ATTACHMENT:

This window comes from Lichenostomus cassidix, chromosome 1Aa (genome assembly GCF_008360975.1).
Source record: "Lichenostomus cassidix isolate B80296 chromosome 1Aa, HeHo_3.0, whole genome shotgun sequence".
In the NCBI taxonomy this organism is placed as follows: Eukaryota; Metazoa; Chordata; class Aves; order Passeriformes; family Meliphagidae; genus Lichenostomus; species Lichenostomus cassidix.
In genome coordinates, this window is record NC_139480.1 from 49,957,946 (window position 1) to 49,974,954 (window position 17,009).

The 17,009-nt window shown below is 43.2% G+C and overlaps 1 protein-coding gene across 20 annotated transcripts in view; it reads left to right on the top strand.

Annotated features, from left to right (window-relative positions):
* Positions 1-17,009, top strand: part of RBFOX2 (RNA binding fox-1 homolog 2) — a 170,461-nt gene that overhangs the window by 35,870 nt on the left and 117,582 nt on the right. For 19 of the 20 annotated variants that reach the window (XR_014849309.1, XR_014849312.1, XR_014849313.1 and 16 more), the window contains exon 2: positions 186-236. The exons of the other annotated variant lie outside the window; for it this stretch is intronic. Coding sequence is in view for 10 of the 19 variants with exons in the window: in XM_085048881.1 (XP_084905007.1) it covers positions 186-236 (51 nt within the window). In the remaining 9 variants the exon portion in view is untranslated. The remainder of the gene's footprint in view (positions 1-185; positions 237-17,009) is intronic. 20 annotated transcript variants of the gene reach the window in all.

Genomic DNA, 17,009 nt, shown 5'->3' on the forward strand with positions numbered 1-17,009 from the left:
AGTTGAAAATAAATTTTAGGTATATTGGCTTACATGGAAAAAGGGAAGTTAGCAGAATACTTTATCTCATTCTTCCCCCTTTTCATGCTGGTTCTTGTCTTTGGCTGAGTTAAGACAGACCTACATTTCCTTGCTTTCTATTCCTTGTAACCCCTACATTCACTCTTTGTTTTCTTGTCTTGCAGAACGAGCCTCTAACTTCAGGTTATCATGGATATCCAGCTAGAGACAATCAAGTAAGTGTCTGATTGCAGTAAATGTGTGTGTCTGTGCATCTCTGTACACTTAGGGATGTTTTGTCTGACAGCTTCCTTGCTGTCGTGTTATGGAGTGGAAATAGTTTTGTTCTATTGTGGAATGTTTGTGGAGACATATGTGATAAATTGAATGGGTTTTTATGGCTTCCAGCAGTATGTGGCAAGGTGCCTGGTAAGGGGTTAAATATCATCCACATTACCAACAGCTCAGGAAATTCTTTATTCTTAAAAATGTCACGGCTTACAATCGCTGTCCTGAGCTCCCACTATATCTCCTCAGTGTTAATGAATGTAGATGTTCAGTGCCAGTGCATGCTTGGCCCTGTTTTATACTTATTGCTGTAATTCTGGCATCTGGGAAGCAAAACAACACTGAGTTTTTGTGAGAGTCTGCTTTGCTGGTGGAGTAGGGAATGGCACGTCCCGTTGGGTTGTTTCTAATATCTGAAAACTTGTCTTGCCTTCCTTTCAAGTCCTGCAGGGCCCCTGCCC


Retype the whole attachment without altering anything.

This window comes from Lichenostomus cassidix, chromosome 1Aa (genome assembly GCF_008360975.1).
Source record: "Lichenostomus cassidix isolate B80296 chromosome 1Aa, HeHo_3.0, whole genome shotgun sequence".
In the NCBI taxonomy this organism is placed as follows: Eukaryota; Metazoa; Chordata; class Aves; order Passeriformes; family Meliphagidae; genus Lichenostomus; species Lichenostomus cassidix.
In genome coordinates, this window is record NC_139480.1 from 49,957,946 (window position 1) to 49,974,954 (window position 17,009).

The 17,009-nt window shown below is 43.2% G+C and overlaps 1 protein-coding gene across 20 annotated transcripts in view; it reads left to right on the top strand.

Annotated features, from left to right (window-relative positions):
* Positions 1-17,009, top strand: part of RBFOX2 (RNA binding fox-1 homolog 2) — a 170,461-nt gene that overhangs the window by 35,870 nt on the left and 117,582 nt on the right. For 19 of the 20 annotated variants that reach the window (XR_014849309.1, XR_014849312.1, XR_014849313.1 and 16 more), the window contains exon 2: positions 186-236. The exons of the other annotated variant lie outside the window; for it this stretch is intronic. Coding sequence is in view for 10 of the 19 variants with exons in the window: in XM_085048881.1 (XP_084905007.1) it covers positions 186-236 (51 nt within the window). In the remaining 9 variants the exon portion in view is untranslated. The remainder of the gene's footprint in view (positions 1-185; positions 237-17,009) is intronic. 20 annotated transcript variants of the gene reach the window in all.

Genomic DNA, 17,009 nt, shown 5'->3' on the forward strand with positions numbered 1-17,009 from the left:
AGTTGAAAATAAATTTTAGGTATATTGGCTTACATGGAAAAAGGGAAGTTAGCAGAATACTTTATCTCATTCTTCCCCCTTTTCATGCTGGTTCTTGTCTTTGGCTGAGTTAAGACAGACCTACATTTCCTTGCTTTCTATTCCTTGTAACCCCTACATTCACTCTTTGTTTTCTTGTCTTGCAGAACGAGCCTCTAACTTCAGGTTATCATGGATATCCAGCTAGAGACAATCAAGTAAGTGTCTGATTGCAGTAAATGTGTGTGTCTGTGCATCTCTGTACACTTAGGGATGTTTTGTCTGACAGCTTCCTTGCTGTCGTGTTATGGAGTGGAAATAGTTTTGTTCTATTGTGGAATGTTTGTGGAGACATATGTGATAAATTGAATGGGTTTTTATGGCTTCCAGCAGTATGTGGCAAGGTGCCTGGTAAGGGGTTAAATATCATCCACATTACCAACAGCTCAGGAAATTCTTTATTCTTAAAAATGTCACGGCTTACAATCGCTGTCCTGAGCTCCCACTATATCTCCTCAGTGTTAATGAATGTAGATGTTCAGTGCCAGTGCATGCTTGGCCCTGTTTTATACTTATTGCTGTAATTCTGGCATCTGGGAAGCAAAACAACACTGAGTTTTTGTGAGAGTCTGCTTTGCTGGTGGAGTAGGGAATGGCACGTCCCGTTGGGTTGTTTCTAATATCTGAAAACTTGTCTTGCCTTCCTTTCAAGTCCTGCAGGGCCCCTGCCC